- Publisher: Cambridge University Press
- Online publication date: September 2021
- Print publication year: 2021
- Online ISBN: 9781108554619
- DOI: https://doi.org/10.1017/9781108554619
This is a ground-breaking history of the British monarchy in the First World War and of the social and cultural functions of monarchism in the British war effort. Heather Jones examines how the conflict changed British cultural attitudes to the monarchy, arguing that the conflict ultimately helped to consolidate the crown's sacralised status. She looks at how the monarchy engaged with war recruitment, bereavement, gender norms, as well as at its political and military powers and its relationship with Ireland and the empire. She considers the role that monarchism played in military culture and examines royal visits to the front, as well as the monarchy's role in home front morale and in interwar war commemoration. Her findings suggest that the rise of republicanism in wartime Britain has been overestimated and that war commemoration was central to the monarchy's revered interwar status up to the abdication crisis.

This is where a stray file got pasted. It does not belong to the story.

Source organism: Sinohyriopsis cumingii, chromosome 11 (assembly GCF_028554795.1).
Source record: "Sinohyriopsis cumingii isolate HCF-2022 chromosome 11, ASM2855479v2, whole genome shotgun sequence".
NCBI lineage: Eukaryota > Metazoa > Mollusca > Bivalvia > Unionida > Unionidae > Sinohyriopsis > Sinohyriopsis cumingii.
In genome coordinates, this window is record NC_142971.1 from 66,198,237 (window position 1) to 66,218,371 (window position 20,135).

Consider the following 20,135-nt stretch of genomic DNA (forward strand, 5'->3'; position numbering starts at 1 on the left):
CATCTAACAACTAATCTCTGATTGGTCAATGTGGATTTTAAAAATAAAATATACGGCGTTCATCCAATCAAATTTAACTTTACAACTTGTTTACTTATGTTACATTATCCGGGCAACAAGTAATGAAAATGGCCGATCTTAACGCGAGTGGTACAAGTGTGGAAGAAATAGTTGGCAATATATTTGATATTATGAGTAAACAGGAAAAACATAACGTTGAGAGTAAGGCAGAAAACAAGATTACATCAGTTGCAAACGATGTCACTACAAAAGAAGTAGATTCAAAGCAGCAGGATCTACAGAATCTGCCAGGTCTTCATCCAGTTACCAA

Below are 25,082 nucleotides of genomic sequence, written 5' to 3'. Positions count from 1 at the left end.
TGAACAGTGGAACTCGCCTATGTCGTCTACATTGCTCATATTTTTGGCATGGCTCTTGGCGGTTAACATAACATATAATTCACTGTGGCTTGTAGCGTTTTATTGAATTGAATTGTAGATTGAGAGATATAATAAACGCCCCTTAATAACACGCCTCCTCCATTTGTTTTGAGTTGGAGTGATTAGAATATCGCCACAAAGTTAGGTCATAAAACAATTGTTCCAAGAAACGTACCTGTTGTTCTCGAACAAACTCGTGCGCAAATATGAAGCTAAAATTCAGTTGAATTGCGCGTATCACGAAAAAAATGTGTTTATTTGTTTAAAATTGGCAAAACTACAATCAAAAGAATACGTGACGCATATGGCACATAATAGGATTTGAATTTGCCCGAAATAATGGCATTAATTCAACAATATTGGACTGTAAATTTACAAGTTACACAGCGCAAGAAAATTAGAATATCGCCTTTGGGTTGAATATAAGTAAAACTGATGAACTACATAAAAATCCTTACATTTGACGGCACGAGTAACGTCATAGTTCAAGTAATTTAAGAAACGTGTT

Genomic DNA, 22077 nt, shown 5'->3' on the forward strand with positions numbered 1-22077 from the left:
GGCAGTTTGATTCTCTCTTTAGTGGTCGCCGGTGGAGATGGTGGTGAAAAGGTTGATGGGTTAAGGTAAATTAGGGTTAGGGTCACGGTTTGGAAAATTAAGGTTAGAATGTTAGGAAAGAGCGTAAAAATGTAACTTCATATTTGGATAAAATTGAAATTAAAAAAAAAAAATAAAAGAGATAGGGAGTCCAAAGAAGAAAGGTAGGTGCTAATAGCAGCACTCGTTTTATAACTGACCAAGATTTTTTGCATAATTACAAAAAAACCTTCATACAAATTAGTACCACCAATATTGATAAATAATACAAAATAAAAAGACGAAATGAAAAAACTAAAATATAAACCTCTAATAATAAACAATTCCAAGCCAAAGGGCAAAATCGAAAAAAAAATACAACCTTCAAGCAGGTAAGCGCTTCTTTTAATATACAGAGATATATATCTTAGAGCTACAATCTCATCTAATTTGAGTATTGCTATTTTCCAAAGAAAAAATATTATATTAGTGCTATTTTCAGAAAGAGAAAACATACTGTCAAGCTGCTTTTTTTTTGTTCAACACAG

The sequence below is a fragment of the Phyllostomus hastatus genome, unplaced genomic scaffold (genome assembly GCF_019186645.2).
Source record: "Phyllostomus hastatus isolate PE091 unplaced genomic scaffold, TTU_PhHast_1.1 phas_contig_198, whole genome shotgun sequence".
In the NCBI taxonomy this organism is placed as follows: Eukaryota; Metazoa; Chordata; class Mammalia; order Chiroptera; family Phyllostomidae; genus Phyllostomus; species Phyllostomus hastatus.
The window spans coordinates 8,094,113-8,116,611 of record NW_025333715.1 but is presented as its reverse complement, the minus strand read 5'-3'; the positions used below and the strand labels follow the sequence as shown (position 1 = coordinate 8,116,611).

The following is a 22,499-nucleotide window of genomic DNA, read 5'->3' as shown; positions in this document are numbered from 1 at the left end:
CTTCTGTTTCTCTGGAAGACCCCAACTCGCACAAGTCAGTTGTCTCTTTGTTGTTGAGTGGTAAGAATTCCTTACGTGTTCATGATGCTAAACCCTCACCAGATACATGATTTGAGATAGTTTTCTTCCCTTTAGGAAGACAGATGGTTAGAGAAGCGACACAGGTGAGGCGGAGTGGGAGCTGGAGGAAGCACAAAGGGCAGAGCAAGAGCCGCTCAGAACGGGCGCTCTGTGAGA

Alison Fell - author of Women as Veterans in Britain and France after the First World War
John Horne - editor of A Companion to World War I
David Stevenson - author of 1917: War, Peace, and Revolution
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